Meanwhile, I’ve spent time listening to both radios in SSB mode and comparing the models. To my ear, both are very close in SSB performance, but again the PL-680 does have a slight edge on the PL-660 in terms of sensitivity and AGC performance.

SSB audio fidelity is very similar in both radios.

FM Performance

While I haven’t spent more than, let’s say, an hour with the PL-680 on the FM band, I have concluded that it is very sensitive–able to receive all of my benchmark local and regional FM stations.

An informal comparison between thePL-680 and the PL-660 also leads me to believe that they are both excellent FM performers and seemed to compare favorably. I would certainly welcome FM DXers to comment with their own evaluations of the PL-680.

Medium Wave Performance

Tecsun-PL-680-MW

I’ve also posted a medium-wave listener survey since many of you asked that I provide an evaluation of the medium-wave band.

In short, here is where the PL-680 loses to the PL-660: whereas, on the shortwave bands, the PL-680 is more sensitive,  it lacks the same sensitivity on the medium-wave bands.

Though I believe the PL-680 does a marginally better job than the PL-660 of handling the choppy conditions of nighttime MW DX, the PL-660 still pulled voices and music out of the static and made them noticeably more intelligible.

The survey result swung very hard in favor of the PL-660, which has long been one of the more notable medium-wave performers among shortwave portables.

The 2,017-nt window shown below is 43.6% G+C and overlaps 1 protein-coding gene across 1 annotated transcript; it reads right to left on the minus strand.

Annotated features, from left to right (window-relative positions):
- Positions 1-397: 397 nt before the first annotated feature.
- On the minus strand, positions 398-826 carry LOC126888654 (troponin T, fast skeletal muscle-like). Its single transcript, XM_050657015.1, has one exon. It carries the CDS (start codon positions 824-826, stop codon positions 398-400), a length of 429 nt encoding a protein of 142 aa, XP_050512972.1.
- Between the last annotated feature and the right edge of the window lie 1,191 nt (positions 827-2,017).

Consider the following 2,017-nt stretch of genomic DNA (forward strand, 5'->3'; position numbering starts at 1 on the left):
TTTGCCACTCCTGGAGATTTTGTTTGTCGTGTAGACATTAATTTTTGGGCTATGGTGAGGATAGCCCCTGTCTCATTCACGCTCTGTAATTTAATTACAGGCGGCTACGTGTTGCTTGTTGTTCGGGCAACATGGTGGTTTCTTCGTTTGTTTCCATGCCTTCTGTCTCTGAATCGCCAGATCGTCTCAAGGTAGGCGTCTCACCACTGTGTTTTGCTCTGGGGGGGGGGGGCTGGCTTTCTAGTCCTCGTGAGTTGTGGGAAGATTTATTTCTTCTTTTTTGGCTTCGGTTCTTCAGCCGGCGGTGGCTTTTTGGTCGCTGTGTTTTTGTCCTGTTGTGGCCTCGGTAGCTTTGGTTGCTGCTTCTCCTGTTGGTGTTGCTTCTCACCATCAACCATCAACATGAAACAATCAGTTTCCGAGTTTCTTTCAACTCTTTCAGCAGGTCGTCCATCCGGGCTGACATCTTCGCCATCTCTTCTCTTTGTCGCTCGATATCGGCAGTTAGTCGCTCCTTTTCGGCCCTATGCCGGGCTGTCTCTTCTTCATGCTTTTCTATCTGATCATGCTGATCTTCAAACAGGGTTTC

I provided a total of four sample broadcast recordings for comparison. Below, I have embedded one of them–a recording of 940 AM in Macon, Georgia, for your reference.

PL-680 – 940 AM

PL-660 – 940 AM

You can listen to all four recordings in the original survey (again, note that Radio A is the PL-680, B is the PL-660).

Survey results were definitive, with a total of 116 responses:

MW-Shootout-Results

 

In all but the strong station sample (750 AM – WBS Atlanta), the PL-660 was preferred by a wide margin.

Summary

Invariably, all radios have strengths and weaknesses; here is a list of my notes from the moment I put the Tecsun PL-680 on the air:

Pros: 

  • Excellent sensitivity and selectivity on the shortwave bands
  • Improved weak signal stability over the PL-660
  • Stable sync lock
  • Proven PL-600 form factor with good overall ergonomics
  • Great internal speaker–an improvement over the PL-660 (but not as good as the PL-880 or Sangean ATS-909X)
  • Other than medium-wave performance (see con), a worthy replacement for the PL-660
  • Excellent audio from the PL-680 internal speaker (improved over the PL-660, but not matching the fidelity of the PL-880)

Cons:

  • Medium-wave performance for is a step backwards from the PL-680’s predecessor, the PL-660. Okay on strong and moderate-signal reception, somewhat poor for weak signals
  • Marginal noise floor increase on the shortwave bands
  • Like the PL-660, lacks a line-out jack (Please note this, Tecsun!)
  • SSB frequency display on my unit is + 1 kHz, slight BFO adjustment is needed (details in this update)

Conclusion

Tecsun-PL-680-MWIf you’re a shortwave radio listener, you’ll be pleased with the Tecsun PL-680. In all of my comparison tests between the Tecun PL-660 and Tecsun PL-680, the PL-680 tends to edge out the PL-660, performance-wise. This coincides with the user surveys, too.